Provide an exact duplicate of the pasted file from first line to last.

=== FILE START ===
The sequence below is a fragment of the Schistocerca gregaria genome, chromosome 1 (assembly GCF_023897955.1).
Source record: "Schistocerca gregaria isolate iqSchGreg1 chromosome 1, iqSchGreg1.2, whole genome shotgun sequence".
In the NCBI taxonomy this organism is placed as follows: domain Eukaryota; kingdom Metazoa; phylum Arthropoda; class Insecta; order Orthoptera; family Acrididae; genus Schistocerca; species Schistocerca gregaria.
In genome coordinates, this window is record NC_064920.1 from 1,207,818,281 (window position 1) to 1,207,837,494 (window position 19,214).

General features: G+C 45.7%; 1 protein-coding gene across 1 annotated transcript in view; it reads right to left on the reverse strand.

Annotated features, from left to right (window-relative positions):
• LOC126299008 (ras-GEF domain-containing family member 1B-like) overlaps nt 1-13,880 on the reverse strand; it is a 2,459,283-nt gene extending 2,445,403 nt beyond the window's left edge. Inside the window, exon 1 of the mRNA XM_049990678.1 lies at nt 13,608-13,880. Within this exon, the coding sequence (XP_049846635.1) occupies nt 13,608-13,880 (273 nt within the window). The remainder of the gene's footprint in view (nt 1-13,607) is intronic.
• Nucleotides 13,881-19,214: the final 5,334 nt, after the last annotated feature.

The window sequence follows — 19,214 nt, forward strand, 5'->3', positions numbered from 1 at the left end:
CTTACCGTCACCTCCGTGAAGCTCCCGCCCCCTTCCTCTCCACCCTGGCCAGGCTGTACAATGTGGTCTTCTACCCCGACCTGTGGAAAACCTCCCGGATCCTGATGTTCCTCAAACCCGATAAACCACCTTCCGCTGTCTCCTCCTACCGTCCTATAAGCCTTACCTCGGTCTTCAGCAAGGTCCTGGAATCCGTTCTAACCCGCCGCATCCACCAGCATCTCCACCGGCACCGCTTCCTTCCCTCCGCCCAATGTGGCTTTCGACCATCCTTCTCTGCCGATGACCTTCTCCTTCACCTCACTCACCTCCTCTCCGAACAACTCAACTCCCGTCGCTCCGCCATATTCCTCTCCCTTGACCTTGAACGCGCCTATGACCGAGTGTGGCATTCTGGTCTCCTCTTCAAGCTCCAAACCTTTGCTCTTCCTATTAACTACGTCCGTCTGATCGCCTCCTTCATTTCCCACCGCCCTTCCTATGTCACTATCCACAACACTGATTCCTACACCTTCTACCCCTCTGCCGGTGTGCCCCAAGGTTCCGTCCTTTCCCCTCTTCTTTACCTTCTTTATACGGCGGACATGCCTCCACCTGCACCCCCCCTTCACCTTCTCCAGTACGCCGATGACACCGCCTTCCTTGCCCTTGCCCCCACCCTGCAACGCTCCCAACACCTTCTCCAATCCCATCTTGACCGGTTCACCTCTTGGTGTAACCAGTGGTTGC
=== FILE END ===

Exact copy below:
The sequence below is a fragment of the Schistocerca gregaria genome, chromosome 1 (assembly GCF_023897955.1).
Source record: "Schistocerca gregaria isolate iqSchGreg1 chromosome 1, iqSchGreg1.2, whole genome shotgun sequence".
In the NCBI taxonomy this organism is placed as follows: domain Eukaryota; kingdom Metazoa; phylum Arthropoda; class Insecta; order Orthoptera; family Acrididae; genus Schistocerca; species Schistocerca gregaria.
In genome coordinates, this window is record NC_064920.1 from 1,207,818,281 (window position 1) to 1,207,837,494 (window position 19,214).

General features: G+C 45.7%; 1 protein-coding gene across 1 annotated transcript in view; it reads right to left on the reverse strand.

Annotated features, from left to right (window-relative positions):
• LOC126299008 (ras-GEF domain-containing family member 1B-like) overlaps nt 1-13,880 on the reverse strand; it is a 2,459,283-nt gene extending 2,445,403 nt beyond the window's left edge. Inside the window, exon 1 of the mRNA XM_049990678.1 lies at nt 13,608-13,880. Within this exon, the coding sequence (XP_049846635.1) occupies nt 13,608-13,880 (273 nt within the window). The remainder of the gene's footprint in view (nt 1-13,607) is intronic.
• Nucleotides 13,881-19,214: the final 5,334 nt, after the last annotated feature.

The window sequence follows — 19,214 nt, forward strand, 5'->3', positions numbered from 1 at the left end:
CTTACCGTCACCTCCGTGAAGCTCCCGCCCCCTTCCTCTCCACCCTGGCCAGGCTGTACAATGTGGTCTTCTACCCCGACCTGTGGAAAACCTCCCGGATCCTGATGTTCCTCAAACCCGATAAACCACCTTCCGCTGTCTCCTCCTACCGTCCTATAAGCCTTACCTCGGTCTTCAGCAAGGTCCTGGAATCCGTTCTAACCCGCCGCATCCACCAGCATCTCCACCGGCACCGCTTCCTTCCCTCCGCCCAATGTGGCTTTCGACCATCCTTCTCTGCCGATGACCTTCTCCTTCACCTCACTCACCTCCTCTCCGAACAACTCAACTCCCGTCGCTCCGCCATATTCCTCTCCCTTGACCTTGAACGCGCCTATGACCGAGTGTGGCATTCTGGTCTCCTCTTCAAGCTCCAAACCTTTGCTCTTCCTATTAACTACGTCCGTCTGATCGCCTCCTTCATTTCCCACCGCCCTTCCTATGTCACTATCCACAACACTGATTCCTACACCTTCTACCCCTCTGCCGGTGTGCCCCAAGGTTCCGTCCTTTCCCCTCTTCTTTACCTTCTTTATACGGCGGACATGCCTCCACCTGCACCCCCCCTTCACCTTCTCCAGTACGCCGATGACACCGCCTTCCTTGCCCTTGCCCCCACCCTGCAACGCTCCCAACACCTTCTCCAATCCCATCTTGACCGGTTCACCTCTTGGTGTAACCAGTGGTTGC